by William Joseph
While there is a reasonable expectation that one’s higher education should be reflected in one’s work and public utterances, there is no certainty that that would be the case.
The duty to ensure a visible and positive connection falls heavily on the one who is trading in the politics on the basis of one’s university degrees.
Monday’s press conference of the NDC, at which its leader spoke ill-advisedly, set me thinking that I had heard and read many political statements in my time, but much of what Mr Burke said beats the life out of me!
To begin with, the context for the press conference must be taken to be the imminent general elections. That being the case, the NDC’s PR objectives should be to attract votes and/or block votes from flowing to the NNP. Therefore, all intended statements should be tested for relevance and impact on the voter. Will you base your voting decision on the non-issue of the PM holding certain appointments and glorifying himself? It does not appear that Burke bothered to apply his scholarship in this way, but opted to plunge himself to the bottom of the barrel. Those who locate him in that blurred habitat may well question his fitness for the prime ministership.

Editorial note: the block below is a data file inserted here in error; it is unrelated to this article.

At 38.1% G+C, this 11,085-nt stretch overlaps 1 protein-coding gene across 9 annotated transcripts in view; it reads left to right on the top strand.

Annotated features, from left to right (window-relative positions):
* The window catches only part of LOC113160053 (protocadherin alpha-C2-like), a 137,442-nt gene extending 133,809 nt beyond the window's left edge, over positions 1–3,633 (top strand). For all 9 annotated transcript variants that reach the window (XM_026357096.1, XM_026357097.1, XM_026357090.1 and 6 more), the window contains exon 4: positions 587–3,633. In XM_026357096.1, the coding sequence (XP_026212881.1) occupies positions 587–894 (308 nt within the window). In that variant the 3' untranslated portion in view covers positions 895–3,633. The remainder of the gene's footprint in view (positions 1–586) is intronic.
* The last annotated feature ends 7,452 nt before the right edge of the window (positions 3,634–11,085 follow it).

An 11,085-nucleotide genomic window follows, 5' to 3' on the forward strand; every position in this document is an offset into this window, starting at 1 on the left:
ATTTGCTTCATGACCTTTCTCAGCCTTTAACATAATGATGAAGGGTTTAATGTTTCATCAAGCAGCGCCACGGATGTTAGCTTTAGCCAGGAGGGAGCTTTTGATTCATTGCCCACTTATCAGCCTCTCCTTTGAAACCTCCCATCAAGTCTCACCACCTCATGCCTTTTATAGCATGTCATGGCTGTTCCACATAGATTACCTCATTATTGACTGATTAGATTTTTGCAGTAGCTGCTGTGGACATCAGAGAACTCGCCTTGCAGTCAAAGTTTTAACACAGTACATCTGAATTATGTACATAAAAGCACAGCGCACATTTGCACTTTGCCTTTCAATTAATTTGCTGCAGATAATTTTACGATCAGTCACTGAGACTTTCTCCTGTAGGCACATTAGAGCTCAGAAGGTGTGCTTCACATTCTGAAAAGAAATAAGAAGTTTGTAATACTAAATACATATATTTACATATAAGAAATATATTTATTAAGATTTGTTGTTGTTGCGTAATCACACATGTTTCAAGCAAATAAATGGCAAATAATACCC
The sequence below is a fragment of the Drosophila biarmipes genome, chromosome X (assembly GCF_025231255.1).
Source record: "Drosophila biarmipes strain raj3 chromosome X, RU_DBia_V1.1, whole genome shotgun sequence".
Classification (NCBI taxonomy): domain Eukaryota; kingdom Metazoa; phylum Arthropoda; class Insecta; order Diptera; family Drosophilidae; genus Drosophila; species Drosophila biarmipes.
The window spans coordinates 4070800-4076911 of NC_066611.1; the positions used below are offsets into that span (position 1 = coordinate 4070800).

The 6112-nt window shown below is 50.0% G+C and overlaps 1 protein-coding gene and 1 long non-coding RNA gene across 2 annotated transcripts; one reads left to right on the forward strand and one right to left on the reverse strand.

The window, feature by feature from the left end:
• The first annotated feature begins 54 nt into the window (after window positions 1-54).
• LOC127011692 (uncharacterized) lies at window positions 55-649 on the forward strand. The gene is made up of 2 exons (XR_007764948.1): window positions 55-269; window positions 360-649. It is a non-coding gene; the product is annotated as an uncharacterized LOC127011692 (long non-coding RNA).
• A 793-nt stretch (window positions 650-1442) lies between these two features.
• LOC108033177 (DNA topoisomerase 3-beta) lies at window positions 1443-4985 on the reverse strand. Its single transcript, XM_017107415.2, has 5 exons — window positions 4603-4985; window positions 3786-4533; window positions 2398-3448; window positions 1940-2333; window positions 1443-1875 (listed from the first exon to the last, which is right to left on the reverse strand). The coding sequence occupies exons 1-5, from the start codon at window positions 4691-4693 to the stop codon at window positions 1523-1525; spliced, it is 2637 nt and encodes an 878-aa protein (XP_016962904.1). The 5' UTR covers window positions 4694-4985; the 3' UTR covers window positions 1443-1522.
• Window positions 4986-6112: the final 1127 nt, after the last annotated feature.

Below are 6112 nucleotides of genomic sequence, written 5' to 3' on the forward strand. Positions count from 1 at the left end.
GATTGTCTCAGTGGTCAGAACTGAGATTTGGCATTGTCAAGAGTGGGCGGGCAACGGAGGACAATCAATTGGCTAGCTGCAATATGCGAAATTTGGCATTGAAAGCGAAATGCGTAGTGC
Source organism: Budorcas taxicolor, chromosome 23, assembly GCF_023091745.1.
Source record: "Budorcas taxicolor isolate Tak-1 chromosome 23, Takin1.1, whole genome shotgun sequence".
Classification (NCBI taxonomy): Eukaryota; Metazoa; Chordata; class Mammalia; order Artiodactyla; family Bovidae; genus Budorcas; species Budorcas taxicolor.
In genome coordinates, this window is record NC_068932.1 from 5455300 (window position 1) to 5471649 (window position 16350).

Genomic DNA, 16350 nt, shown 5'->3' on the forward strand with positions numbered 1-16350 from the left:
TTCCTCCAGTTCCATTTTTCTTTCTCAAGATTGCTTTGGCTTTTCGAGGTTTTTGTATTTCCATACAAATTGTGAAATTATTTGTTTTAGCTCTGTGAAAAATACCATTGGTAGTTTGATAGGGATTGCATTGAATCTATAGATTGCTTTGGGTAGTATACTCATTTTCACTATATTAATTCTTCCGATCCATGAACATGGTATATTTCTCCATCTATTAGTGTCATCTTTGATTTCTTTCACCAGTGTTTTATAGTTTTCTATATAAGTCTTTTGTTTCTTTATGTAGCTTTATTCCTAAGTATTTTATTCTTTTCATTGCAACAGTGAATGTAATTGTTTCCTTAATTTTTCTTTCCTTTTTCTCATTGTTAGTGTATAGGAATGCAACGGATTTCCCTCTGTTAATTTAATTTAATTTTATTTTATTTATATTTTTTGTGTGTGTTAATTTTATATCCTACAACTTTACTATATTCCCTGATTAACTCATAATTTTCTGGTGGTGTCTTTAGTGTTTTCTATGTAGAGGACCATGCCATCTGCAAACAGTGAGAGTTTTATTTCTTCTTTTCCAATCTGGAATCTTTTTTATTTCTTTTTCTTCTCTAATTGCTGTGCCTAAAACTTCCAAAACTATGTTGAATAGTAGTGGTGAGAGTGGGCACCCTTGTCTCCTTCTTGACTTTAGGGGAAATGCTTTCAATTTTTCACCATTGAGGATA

Burke’s line of attack was that the PM, although being a boastful character, was not an ‘economic manager.’ He relied on the evidence of lacking in relation to people’s needs and the shortfall on grant revenues. From that premise, he called on the PM to show how his many appointments at regional and international levels were benefitting Grenada. It is here that he appears to have totally lost it!
Domestic revenues will never be sufficient to run the state. Therefore, government leaders must go out to build relationships and occupy strategic positions in order to attract resources. That is economic management 101.
The experienced among us know that attracting official resources to one’s country is largely a function of diplomacy. That is why Grenada has embassies abroad. They also know that access to funding is often based on positioning. Presence creates opportunities and opens doors that may otherwise be closed. Ask former PM Thomas what being Chairman of AOSIS achieved for Grenada.
Should Burke be called upon to answer his own challenge, would he tell Grenadians that as PM he would refuse ‘appointments’ to regional and international bodies? Does Grenada have an image worth profiling worldwide or should our PM turn up only where and when a few dollars are available?
Grenadians have never considered boasting to be a social crime; neither have they regarded massaging the truth as being a political crime. So where is the indictment? Where is the takedown?
What about the notion of economic manager? Burke must have mirrors in his house! Did his economic management put food on the table throughout 2008-2013? Did not the public finances collapse in 2012 under his stewardship? Give the global recession a break! To his credit or otherwise, he kept his habitual silence regarding his own record for obvious reasons. But a bright politician would never have gone there to begin with.
So, in his attempt to give the PM a black eye, Leader Burke blinded himself with a salvo of political dunceness. Another October tragedy!